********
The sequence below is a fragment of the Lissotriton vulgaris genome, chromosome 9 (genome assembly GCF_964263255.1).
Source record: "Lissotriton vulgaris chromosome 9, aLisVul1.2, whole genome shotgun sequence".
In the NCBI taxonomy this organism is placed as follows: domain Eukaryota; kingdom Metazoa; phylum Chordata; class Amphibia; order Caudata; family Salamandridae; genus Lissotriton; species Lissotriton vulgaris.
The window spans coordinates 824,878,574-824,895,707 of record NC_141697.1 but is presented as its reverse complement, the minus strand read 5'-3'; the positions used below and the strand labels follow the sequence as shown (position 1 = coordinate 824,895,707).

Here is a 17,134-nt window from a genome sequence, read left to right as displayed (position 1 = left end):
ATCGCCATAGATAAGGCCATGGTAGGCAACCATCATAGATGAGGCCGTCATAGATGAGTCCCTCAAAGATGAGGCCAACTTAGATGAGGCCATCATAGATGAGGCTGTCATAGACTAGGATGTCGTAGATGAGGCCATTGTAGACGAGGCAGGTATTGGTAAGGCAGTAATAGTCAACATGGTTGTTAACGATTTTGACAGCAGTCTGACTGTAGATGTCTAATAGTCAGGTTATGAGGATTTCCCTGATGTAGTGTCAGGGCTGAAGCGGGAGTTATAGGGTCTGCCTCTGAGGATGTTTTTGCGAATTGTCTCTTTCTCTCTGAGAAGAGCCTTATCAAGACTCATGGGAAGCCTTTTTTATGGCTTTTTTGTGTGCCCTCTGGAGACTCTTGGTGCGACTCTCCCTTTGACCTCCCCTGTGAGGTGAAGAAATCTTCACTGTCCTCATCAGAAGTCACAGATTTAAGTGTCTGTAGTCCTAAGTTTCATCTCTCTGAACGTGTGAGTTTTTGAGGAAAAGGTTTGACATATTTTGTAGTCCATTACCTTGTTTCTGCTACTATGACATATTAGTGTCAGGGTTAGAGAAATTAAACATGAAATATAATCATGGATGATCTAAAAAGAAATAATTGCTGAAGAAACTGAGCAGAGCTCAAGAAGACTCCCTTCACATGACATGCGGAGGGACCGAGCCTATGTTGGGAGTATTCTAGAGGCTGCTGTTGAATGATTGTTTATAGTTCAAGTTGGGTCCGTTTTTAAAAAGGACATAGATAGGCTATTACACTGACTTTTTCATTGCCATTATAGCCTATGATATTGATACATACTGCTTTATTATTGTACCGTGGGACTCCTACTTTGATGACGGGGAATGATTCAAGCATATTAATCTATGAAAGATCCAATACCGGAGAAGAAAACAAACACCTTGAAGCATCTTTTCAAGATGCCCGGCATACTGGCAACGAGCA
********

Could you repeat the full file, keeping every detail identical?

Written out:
The sequence below is a fragment of the Lissotriton vulgaris genome, chromosome 9 (genome assembly GCF_964263255.1).
Source record: "Lissotriton vulgaris chromosome 9, aLisVul1.2, whole genome shotgun sequence".
In the NCBI taxonomy this organism is placed as follows: domain Eukaryota; kingdom Metazoa; phylum Chordata; class Amphibia; order Caudata; family Salamandridae; genus Lissotriton; species Lissotriton vulgaris.
The window spans coordinates 824,878,574-824,895,707 of record NC_141697.1 but is presented as its reverse complement, the minus strand read 5'-3'; the positions used below and the strand labels follow the sequence as shown (position 1 = coordinate 824,895,707).

Here is a 17,134-nt window from a genome sequence, read left to right as displayed (position 1 = left end):
ATCGCCATAGATAAGGCCATGGTAGGCAACCATCATAGATGAGGCCGTCATAGATGAGTCCCTCAAAGATGAGGCCAACTTAGATGAGGCCATCATAGATGAGGCTGTCATAGACTAGGATGTCGTAGATGAGGCCATTGTAGACGAGGCAGGTATTGGTAAGGCAGTAATAGTCAACATGGTTGTTAACGATTTTGACAGCAGTCTGACTGTAGATGTCTAATAGTCAGGTTATGAGGATTTCCCTGATGTAGTGTCAGGGCTGAAGCGGGAGTTATAGGGTCTGCCTCTGAGGATGTTTTTGCGAATTGTCTCTTTCTCTCTGAGAAGAGCCTTATCAAGACTCATGGGAAGCCTTTTTTATGGCTTTTTTGTGTGCCCTCTGGAGACTCTTGGTGCGACTCTCCCTTTGACCTCCCCTGTGAGGTGAAGAAATCTTCACTGTCCTCATCAGAAGTCACAGATTTAAGTGTCTGTAGTCCTAAGTTTCATCTCTCTGAACGTGTGAGTTTTTGAGGAAAAGGTTTGACATATTTTGTAGTCCATTACCTTGTTTCTGCTACTATGACATATTAGTGTCAGGGTTAGAGAAATTAAACATGAAATATAATCATGGATGATCTAAAAAGAAATAATTGCTGAAGAAACTGAGCAGAGCTCAAGAAGACTCCCTTCACATGACATGCGGAGGGACCGAGCCTATGTTGGGAGTATTCTAGAGGCTGCTGTTGAATGATTGTTTATAGTTCAAGTTGGGTCCGTTTTTAAAAAGGACATAGATAGGCTATTACACTGACTTTTTCATTGCCATTATAGCCTATGATATTGATACATACTGCTTTATTATTGTACCGTGGGACTCCTACTTTGATGACGGGGAATGATTCAAGCATATTAATCTATGAAAGATCCAATACCGGAGAAGAAAACAAACACCTTGAAGCATCTTTTCAAGATGCCCGGCATACTGGCAACGAGCA